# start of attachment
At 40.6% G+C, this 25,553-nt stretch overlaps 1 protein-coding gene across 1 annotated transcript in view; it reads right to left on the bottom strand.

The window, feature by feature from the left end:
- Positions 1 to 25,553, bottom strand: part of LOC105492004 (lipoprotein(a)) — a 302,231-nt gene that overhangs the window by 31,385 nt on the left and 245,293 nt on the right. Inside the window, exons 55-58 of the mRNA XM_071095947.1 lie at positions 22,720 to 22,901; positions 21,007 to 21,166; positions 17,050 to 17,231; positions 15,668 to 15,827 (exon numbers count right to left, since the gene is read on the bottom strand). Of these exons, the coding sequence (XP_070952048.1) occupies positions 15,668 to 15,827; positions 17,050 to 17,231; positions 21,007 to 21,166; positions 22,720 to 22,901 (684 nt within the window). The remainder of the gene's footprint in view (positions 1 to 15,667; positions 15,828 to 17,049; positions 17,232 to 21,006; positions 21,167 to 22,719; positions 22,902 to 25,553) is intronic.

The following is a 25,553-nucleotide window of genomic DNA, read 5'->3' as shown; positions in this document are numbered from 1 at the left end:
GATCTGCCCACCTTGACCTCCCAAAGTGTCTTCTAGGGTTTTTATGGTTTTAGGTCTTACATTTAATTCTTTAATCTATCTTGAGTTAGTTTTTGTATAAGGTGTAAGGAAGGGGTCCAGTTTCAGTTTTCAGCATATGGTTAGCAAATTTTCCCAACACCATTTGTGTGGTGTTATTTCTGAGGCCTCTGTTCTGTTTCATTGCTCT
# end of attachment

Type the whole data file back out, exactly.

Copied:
At 40.6% G+C, this 25,553-nt stretch overlaps 1 protein-coding gene across 1 annotated transcript in view; it reads right to left on the bottom strand.

The window, feature by feature from the left end:
- Positions 1 to 25,553, bottom strand: part of LOC105492004 (lipoprotein(a)) — a 302,231-nt gene that overhangs the window by 31,385 nt on the left and 245,293 nt on the right. Inside the window, exons 55-58 of the mRNA XM_071095947.1 lie at positions 22,720 to 22,901; positions 21,007 to 21,166; positions 17,050 to 17,231; positions 15,668 to 15,827 (exon numbers count right to left, since the gene is read on the bottom strand). Of these exons, the coding sequence (XP_070952048.1) occupies positions 15,668 to 15,827; positions 17,050 to 17,231; positions 21,007 to 21,166; positions 22,720 to 22,901 (684 nt within the window). The remainder of the gene's footprint in view (positions 1 to 15,667; positions 15,828 to 17,049; positions 17,232 to 21,006; positions 21,167 to 22,719; positions 22,902 to 25,553) is intronic.

The following is a 25,553-nucleotide window of genomic DNA, read 5'->3' as shown; positions in this document are numbered from 1 at the left end:
GATCTGCCCACCTTGACCTCCCAAAGTGTCTTCTAGGGTTTTTATGGTTTTAGGTCTTACATTTAATTCTTTAATCTATCTTGAGTTAGTTTTTGTATAAGGTGTAAGGAAGGGGTCCAGTTTCAGTTTTCAGCATATGGTTAGCAAATTTTCCCAACACCATTTGTGTGGTGTTATTTCTGAGGCCTCTGTTCTGTTTCATTGCTCT